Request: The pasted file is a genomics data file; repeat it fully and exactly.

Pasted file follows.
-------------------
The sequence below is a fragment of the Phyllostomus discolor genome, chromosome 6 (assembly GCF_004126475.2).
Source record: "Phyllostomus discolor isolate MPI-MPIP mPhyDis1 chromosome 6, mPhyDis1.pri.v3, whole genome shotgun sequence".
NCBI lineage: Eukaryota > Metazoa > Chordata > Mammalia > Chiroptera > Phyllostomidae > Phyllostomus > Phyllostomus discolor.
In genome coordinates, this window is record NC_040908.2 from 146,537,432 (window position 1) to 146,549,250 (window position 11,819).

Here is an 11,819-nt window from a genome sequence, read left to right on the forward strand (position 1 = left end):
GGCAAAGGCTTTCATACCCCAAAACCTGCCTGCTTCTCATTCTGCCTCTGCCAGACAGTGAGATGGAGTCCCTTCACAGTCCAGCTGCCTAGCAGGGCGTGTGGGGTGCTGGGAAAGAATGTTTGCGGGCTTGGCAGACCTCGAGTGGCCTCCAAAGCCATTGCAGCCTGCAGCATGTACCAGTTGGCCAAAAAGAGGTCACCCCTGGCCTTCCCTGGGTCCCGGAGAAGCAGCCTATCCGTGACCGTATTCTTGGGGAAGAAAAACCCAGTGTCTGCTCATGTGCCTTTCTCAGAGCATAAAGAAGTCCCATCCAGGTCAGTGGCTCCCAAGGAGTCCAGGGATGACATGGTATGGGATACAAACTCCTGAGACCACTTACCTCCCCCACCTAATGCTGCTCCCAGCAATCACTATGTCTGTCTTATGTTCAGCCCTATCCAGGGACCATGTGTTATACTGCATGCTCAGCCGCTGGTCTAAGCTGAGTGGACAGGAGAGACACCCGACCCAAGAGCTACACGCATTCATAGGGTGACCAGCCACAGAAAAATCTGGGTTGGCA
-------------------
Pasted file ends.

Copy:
The sequence below is a fragment of the Phyllostomus discolor genome, chromosome 6 (assembly GCF_004126475.2).
Source record: "Phyllostomus discolor isolate MPI-MPIP mPhyDis1 chromosome 6, mPhyDis1.pri.v3, whole genome shotgun sequence".
NCBI lineage: Eukaryota > Metazoa > Chordata > Mammalia > Chiroptera > Phyllostomidae > Phyllostomus > Phyllostomus discolor.
In genome coordinates, this window is record NC_040908.2 from 146,537,432 (window position 1) to 146,549,250 (window position 11,819).

Here is an 11,819-nt window from a genome sequence, read left to right on the forward strand (position 1 = left end):
GGCAAAGGCTTTCATACCCCAAAACCTGCCTGCTTCTCATTCTGCCTCTGCCAGACAGTGAGATGGAGTCCCTTCACAGTCCAGCTGCCTAGCAGGGCGTGTGGGGTGCTGGGAAAGAATGTTTGCGGGCTTGGCAGACCTCGAGTGGCCTCCAAAGCCATTGCAGCCTGCAGCATGTACCAGTTGGCCAAAAAGAGGTCACCCCTGGCCTTCCCTGGGTCCCGGAGAAGCAGCCTATCCGTGACCGTATTCTTGGGGAAGAAAAACCCAGTGTCTGCTCATGTGCCTTTCTCAGAGCATAAAGAAGTCCCATCCAGGTCAGTGGCTCCCAAGGAGTCCAGGGATGACATGGTATGGGATACAAACTCCTGAGACCACTTACCTCCCCCACCTAATGCTGCTCCCAGCAATCACTATGTCTGTCTTATGTTCAGCCCTATCCAGGGACCATGTGTTATACTGCATGCTCAGCCGCTGGTCTAAGCTGAGTGGACAGGAGAGACACCCGACCCAAGAGCTACACGCATTCATAGGGTGACCAGCCACAGAAAAATCTGGGTTGGCA